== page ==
Citing motorists’ angst about rising gasoline prices, the House of Representatives today advanced two bills that would accelerate offshore oil and gas drilling.
Legislation that would give federal regulators a 60-day deadline to approve or reject specific offshore drilling proposals passed 263-163. A separate bill that would force the government to sell drilling leases in waters off the coast of California and much of the Atlantic Coast is expected to pass Thursday morning.
With strong opposition from the Obama administration and most congressional Democrats, neither measure is expected to advance in the Senate.
But House Republican leaders pushed the legislation as part of an ongoing political fight over who is to blame for high gasoline prices — and what party is doing something to tamp them down.
A similar battle is ongoing in the Senate, where Democrats have proposed legislation to axe $21 billion in tax deductions and credits used by the five biggest oil companies.
Executives from those companies are set to argue for keeping those tax breaks — and defend themselves against accusations they are making outsize profits — during a Senate Finance Committee hearing on Thursday.
Backers of the House drilling bills said the legislation would eventually lower oil prices by ensuring more crude is tapped from domestic resources.
“This is a chance for us to speak up and say we are going to develop our natural fuels in this country so we can compete legitimately,” said Rep. Don Young, R-Alaska. “You cannot compete by borrowing money to buy foreign oil.”
Opponents said any benefits in increased crude supply could be a decade away, since it could take years for companies to buy new drilling leases, launch exploratory drilling and eventually produce oil from any discoveries.
Rep. Mike Thompson, D-Calif., said the risks were too great and warned that a spill in waters near California could cause “staggering” economic and environmental devastation.
“Drilling for oil and gas along California’s north coast could cause serious harm to the unique and productive ecosystem and the abundant marine life found in this area,” Thompson said.
The bill passed by the House today would give the federal Bureau of Ocean Energy Management, Regulation and Enforcement a maximum of 60 days to approve or reject applications for offshore drilling permits. If a decision weren’t made in that timeline, those permits would automatically be deemed approved.
Oil industry leaders and their congressional allies have complained that the ocean energy bureau has moved too slowly in considering specific drilling plans. The agency has permitted 52 new shallow-water wells since imposing new safety mandates last June and it has approved 13 deep-water wells since a moratorium on that exploration was lifted last October.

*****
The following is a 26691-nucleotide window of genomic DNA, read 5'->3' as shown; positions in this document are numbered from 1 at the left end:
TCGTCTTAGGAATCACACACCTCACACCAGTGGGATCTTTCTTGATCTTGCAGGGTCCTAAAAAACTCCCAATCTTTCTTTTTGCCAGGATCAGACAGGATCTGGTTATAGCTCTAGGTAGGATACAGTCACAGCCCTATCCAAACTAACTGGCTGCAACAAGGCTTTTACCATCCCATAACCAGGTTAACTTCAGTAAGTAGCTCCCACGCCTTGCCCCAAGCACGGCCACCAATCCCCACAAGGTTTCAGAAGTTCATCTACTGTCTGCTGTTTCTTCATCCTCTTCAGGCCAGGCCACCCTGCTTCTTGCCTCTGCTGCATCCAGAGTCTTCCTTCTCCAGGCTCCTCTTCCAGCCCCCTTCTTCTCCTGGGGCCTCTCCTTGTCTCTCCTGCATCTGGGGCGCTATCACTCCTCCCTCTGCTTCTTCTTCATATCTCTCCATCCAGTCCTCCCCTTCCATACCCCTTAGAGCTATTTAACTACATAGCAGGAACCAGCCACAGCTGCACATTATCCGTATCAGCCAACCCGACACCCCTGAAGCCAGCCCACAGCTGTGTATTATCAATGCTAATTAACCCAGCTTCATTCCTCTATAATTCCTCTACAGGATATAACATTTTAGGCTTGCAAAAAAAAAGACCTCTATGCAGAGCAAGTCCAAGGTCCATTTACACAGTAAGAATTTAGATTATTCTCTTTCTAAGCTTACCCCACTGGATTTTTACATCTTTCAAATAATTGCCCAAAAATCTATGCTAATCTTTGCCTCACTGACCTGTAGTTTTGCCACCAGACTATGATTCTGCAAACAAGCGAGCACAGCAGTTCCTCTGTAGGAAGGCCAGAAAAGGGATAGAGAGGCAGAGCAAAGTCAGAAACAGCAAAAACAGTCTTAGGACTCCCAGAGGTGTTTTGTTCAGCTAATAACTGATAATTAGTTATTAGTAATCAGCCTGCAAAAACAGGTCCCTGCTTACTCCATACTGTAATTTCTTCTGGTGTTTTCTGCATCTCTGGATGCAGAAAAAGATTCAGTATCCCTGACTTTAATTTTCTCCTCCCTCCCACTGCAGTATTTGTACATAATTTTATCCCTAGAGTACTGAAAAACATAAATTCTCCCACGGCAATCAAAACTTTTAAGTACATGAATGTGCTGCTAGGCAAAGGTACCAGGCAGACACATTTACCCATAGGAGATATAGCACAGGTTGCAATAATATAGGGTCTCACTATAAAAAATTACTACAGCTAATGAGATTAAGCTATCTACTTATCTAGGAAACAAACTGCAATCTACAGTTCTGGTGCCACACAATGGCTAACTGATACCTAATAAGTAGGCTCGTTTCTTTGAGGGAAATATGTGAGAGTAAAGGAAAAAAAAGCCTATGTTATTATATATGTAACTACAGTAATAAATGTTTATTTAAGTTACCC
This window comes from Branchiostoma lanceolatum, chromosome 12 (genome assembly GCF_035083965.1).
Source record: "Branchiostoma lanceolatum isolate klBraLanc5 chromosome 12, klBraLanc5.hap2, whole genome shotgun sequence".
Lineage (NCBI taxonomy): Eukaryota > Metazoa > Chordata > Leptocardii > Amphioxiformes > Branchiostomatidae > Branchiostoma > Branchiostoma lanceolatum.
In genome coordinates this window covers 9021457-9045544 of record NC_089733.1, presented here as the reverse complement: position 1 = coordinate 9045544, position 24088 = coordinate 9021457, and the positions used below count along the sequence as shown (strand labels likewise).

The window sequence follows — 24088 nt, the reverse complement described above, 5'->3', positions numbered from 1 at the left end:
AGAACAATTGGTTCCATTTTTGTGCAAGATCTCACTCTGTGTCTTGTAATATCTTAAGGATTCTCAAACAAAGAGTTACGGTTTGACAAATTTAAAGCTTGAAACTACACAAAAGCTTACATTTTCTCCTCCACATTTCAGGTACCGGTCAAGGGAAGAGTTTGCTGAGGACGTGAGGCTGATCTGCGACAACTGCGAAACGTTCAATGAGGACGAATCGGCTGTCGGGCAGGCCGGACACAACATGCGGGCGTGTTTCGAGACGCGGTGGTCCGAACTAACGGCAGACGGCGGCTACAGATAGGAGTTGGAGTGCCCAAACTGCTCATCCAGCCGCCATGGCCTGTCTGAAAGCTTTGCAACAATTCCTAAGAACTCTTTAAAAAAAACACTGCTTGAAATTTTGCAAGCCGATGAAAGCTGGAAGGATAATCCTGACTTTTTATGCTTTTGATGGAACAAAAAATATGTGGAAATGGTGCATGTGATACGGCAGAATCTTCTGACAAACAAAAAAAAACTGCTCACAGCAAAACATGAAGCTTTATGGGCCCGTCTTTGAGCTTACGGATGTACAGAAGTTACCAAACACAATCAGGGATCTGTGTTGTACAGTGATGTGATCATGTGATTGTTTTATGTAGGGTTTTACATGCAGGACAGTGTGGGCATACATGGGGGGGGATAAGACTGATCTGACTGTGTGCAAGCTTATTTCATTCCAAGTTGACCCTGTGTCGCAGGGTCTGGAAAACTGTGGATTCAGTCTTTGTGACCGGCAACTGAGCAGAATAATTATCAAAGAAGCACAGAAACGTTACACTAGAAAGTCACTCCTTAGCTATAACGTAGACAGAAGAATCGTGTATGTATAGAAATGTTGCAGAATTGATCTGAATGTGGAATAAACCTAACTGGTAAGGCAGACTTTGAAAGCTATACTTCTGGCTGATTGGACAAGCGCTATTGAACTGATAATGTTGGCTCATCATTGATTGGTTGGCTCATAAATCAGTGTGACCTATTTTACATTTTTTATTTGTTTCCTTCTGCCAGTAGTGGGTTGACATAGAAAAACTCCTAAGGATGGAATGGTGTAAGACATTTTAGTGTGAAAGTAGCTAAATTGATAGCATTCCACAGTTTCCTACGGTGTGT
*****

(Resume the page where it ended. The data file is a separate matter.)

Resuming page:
The second drilling bill debated Wednesday would require the government to plan offshore drilling lease sales in areas where it is believed there are more than 2.5 billion barrels of oil or more than 7.5 trillion cubic feet of natural gas.
Although it stopped short of threatening to veto the legislation, the Obama administration said the bill would effectively mandate offshore drilling lease sales “along the entire East Coast, offshore California, and elsewhere, without providing states and local citizens the opportunity to share views about where exploration should happen.”
The ocean energy bureau is developing its plan for lease sales on the outer continental shelf from 2012 through 2017, but the administration has already said that drilling blueprint will not include oil and gas development on the East and West coasts.
Rep. Ed Markey, D-Mass., underscored the White House argument that the legislation would force states that oppose offshore drilling to accept it near their coasts. In California, he said, “the only oil the people on those beaches want is suntan oil.”
At times Wednesday, the congressional debate veered into clashes between big oil- and gas-producing states and those that are net consumers.
Sen. Mary Landrieu, D-La., angrily accused Florida, New York, Ohio, Michigan and other states of producing very little energy while sucking up oil and gas extracted outside their borders.
“There are a lot of states… that don’t produce, don’t conserve, aren’t efficient and all they want to do is yell about high gas prices,” Landrieu said on the Senate floor. “Why don’t you do something about it?”
Landrieu singled out Florida, a net energy importer that uses natural gas piped in from other states “so they can light up their state.” “They sure fill up a lot of their gas tanks every day,” Landrieu said.
Rep. Jay Inslee, D-Wash., said his state stood ready to provide more energy, in the form of renewable power. But he said Congress is not doing enough to encourage the development of alternative, clean energy technology.
Republicans turned back Democratic amendments that would have:
- mandated the release of executive bonuses paid to executives at companies holding offshore drilling leases.
- barred oil and gas drilling along the northern coast of California.
- blocked companies from obtaining new leases unless they renegotiate any leases they own that waived royalty payments to the federal government.
- forced federal regulators to consult with an independent drilling safety organization as part of their drilling permit reviews.